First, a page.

Roy often said, “You never know when it’s the last time.” I don’t recall him saying it in reference to a specific kind of event or, in fact, any event at all. He was given to gnomic observations — and the way they punctuated his everyday speech was one of the things that endeared him to me from our first meeting through over half a century of marriage.
So I doubt he was thinking “last time” on Jan. 2, 2010, as he walked down the driveway of the Montauk house where we had shared 36 years of summers and weekends, where he had built a greenhouse to start summer vegetables from seedlings, where he had built a telescope to look at the stars, where he rolled out the dough for challah on Friday and pasta on Saturday, where we watched the winter sun rise over the ocean, and sat among the treetops on hot summer days.
The plan was to stay over a few days after the holiday week had passed. As always, he had prepared the evening fire after breakfast. Roy built a never-fail fire — crushed newspaper, kindling twigs, and split logs from the dense woods that surrounded us. But then came news of a severe snowstorm on the way and, soon after, the offer of a lift home. We walked down the driveway together without a backward glance. No need. We would be back in a few days.
I returned alone in early April. Roy had died suddenly — but not that surprisingly — in March. We had planned several weekends, but as Friday approached we found one reason or another not to go. The weather looked forbidding or there was something interesting to do in the city. What we never said to each other, could hardly bear to think ourselves, was that his weak heart was not up to the three-hour trip, let alone close enough to Southampton Hospital. It would not have mattered. But such is the nature of the “last” time: Plans don’t matter.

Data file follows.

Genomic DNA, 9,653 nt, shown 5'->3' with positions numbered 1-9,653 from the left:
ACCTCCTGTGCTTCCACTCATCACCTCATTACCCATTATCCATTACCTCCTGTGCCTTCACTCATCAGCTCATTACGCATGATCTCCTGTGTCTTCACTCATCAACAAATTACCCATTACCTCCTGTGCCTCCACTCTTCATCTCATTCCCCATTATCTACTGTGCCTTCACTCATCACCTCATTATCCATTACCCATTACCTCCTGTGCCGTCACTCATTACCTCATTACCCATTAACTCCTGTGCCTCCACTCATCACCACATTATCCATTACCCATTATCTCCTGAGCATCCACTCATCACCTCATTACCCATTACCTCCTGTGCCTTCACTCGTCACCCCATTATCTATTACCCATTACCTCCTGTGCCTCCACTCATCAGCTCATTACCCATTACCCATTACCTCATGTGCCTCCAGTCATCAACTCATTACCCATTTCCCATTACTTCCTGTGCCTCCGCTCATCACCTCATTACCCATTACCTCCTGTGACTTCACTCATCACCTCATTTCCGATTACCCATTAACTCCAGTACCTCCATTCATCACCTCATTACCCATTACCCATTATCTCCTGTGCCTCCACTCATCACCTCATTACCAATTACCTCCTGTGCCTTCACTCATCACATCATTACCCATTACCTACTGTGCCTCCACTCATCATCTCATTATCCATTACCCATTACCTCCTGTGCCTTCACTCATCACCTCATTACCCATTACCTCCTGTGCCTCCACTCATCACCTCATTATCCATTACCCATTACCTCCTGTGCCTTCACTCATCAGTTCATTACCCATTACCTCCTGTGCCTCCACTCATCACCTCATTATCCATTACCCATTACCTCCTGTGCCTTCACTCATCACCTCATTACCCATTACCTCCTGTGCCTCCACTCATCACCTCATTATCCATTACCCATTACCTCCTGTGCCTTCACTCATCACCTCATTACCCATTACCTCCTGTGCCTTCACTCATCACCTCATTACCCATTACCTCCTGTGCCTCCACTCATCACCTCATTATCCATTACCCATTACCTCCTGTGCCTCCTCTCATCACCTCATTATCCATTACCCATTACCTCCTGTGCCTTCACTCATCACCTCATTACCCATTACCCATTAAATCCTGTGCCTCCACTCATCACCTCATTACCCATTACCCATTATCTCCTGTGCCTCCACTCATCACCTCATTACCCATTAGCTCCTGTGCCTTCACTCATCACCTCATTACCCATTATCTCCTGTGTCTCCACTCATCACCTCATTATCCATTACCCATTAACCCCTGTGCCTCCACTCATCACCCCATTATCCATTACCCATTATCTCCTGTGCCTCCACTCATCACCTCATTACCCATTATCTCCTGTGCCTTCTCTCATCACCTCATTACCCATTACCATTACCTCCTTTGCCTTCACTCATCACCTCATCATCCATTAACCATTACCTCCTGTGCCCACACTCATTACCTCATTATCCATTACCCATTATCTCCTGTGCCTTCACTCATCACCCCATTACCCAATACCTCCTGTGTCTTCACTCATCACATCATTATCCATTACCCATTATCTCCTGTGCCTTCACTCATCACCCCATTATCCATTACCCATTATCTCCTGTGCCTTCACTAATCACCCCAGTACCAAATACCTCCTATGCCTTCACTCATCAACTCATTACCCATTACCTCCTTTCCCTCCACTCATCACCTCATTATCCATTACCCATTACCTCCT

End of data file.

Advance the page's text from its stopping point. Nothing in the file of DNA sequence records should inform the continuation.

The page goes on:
The house was sold in 2012 — the carefully laid fireplace just as Roy had left it.
I am 83 years old, five years older than he was when he died, and hardly a day passes when “the last time?” does not flit through my mind.
And yet every time we walk down the driveway, pick up that book, roast this chicken, watch the spring come again is more than a potential last time. It is also another time (enriched by all the preceding times) and a first time (something about it will be always be new).
Nine years after his death, I remember that we sat in the back seat of the car and, from the front, were passed a bag of Reese’s peanut butter cups. Neither of us had ever had one. Roy was not one for candy but clearly enjoyed them and, to my amazement, helped himself to a handful.
The first thing you see when you enter my city apartment is a six-foot-long marble shelf under a 4-by-6 framed mirror. No sooner do I describe the length of the shelf and the height of the mirror than I remember their incredible weight, the effort to get them constructed in three separate workshops, how we struggled getting them into the car, in and out of the elevator, mounted on the wall, the fear they would crash to the ground in the night. And the relief that first morning. They are still there. (After three decades, it is all but certain they will survive me.)
There is a candy dish on one side of the shelf. It gets most use as guests are leaving, those last few minutes when we hover by the door saying goodbyes, reviewing what we will do next, anticipating when we will meet again.
Mints are usually there. And chocolate kisses. I watch closely only when someone selects a Reese’s peanut butter cup. It is not enough to remove the gold outer wrapper, you also must peel off a brown paper frill almost indistinguishable from the gleaming bite within.
That it takes a bit of work is as it should be. Not a hard-won pleasure, just one that takes a moment of time and fills it with sweetness.
Ann Burack-Weiss is the author of “The Lioness in Winter: Writing an Old Woman’s Life,” from Columbia University Press. She has lived part time in Montauk for 45 years.